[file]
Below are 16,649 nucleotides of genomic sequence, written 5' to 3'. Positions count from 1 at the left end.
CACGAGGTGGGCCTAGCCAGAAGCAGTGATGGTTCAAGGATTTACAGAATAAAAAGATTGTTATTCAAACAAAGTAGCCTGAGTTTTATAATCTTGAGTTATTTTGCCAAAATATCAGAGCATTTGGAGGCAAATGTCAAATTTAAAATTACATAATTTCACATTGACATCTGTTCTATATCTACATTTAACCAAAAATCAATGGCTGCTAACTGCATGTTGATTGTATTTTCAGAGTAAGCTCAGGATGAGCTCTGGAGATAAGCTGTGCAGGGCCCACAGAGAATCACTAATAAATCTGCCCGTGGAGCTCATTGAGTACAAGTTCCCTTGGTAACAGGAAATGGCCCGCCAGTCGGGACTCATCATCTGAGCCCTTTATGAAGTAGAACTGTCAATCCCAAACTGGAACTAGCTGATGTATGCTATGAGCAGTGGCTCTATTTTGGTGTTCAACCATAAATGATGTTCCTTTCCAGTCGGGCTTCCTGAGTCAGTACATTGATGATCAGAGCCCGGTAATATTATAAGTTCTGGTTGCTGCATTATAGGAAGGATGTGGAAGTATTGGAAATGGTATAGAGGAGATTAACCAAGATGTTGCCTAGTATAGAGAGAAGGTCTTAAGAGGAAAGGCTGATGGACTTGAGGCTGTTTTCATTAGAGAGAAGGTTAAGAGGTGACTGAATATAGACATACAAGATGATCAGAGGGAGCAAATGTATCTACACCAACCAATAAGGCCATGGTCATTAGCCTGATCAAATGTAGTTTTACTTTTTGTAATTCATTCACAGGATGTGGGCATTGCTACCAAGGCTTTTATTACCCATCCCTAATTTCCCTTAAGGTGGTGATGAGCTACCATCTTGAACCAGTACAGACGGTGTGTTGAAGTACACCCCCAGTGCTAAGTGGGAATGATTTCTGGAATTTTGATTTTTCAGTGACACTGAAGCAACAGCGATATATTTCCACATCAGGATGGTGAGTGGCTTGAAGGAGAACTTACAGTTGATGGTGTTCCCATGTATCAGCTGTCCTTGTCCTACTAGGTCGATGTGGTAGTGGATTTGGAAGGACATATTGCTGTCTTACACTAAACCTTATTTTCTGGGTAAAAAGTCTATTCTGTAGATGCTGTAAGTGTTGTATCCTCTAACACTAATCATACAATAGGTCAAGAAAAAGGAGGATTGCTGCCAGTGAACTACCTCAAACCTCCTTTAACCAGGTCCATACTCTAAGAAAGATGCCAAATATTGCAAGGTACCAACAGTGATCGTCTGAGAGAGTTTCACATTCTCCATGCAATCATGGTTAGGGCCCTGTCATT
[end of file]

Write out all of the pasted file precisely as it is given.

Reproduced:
Below are 16,649 nucleotides of genomic sequence, written 5' to 3'. Positions count from 1 at the left end.
CACGAGGTGGGCCTAGCCAGAAGCAGTGATGGTTCAAGGATTTACAGAATAAAAAGATTGTTATTCAAACAAAGTAGCCTGAGTTTTATAATCTTGAGTTATTTTGCCAAAATATCAGAGCATTTGGAGGCAAATGTCAAATTTAAAATTACATAATTTCACATTGACATCTGTTCTATATCTACATTTAACCAAAAATCAATGGCTGCTAACTGCATGTTGATTGTATTTTCAGAGTAAGCTCAGGATGAGCTCTGGAGATAAGCTGTGCAGGGCCCACAGAGAATCACTAATAAATCTGCCCGTGGAGCTCATTGAGTACAAGTTCCCTTGGTAACAGGAAATGGCCCGCCAGTCGGGACTCATCATCTGAGCCCTTTATGAAGTAGAACTGTCAATCCCAAACTGGAACTAGCTGATGTATGCTATGAGCAGTGGCTCTATTTTGGTGTTCAACCATAAATGATGTTCCTTTCCAGTCGGGCTTCCTGAGTCAGTACATTGATGATCAGAGCCCGGTAATATTATAAGTTCTGGTTGCTGCATTATAGGAAGGATGTGGAAGTATTGGAAATGGTATAGAGGAGATTAACCAAGATGTTGCCTAGTATAGAGAGAAGGTCTTAAGAGGAAAGGCTGATGGACTTGAGGCTGTTTTCATTAGAGAGAAGGTTAAGAGGTGACTGAATATAGACATACAAGATGATCAGAGGGAGCAAATGTATCTACACCAACCAATAAGGCCATGGTCATTAGCCTGATCAAATGTAGTTTTACTTTTTGTAATTCATTCACAGGATGTGGGCATTGCTACCAAGGCTTTTATTACCCATCCCTAATTTCCCTTAAGGTGGTGATGAGCTACCATCTTGAACCAGTACAGACGGTGTGTTGAAGTACACCCCCAGTGCTAAGTGGGAATGATTTCTGGAATTTTGATTTTTCAGTGACACTGAAGCAACAGCGATATATTTCCACATCAGGATGGTGAGTGGCTTGAAGGAGAACTTACAGTTGATGGTGTTCCCATGTATCAGCTGTCCTTGTCCTACTAGGTCGATGTGGTAGTGGATTTGGAAGGACATATTGCTGTCTTACACTAAACCTTATTTTCTGGGTAAAAAGTCTATTCTGTAGATGCTGTAAGTGTTGTATCCTCTAACACTAATCATACAATAGGTCAAGAAAAAGGAGGATTGCTGCCAGTGAACTACCTCAAACCTCCTTTAACCAGGTCCATACTCTAAGAAAGATGCCAAATATTGCAAGGTACCAACAGTGATCGTCTGAGAGAGTTTCACATTCTCCATGCAATCATGGTTAGGGCCCTGTCATT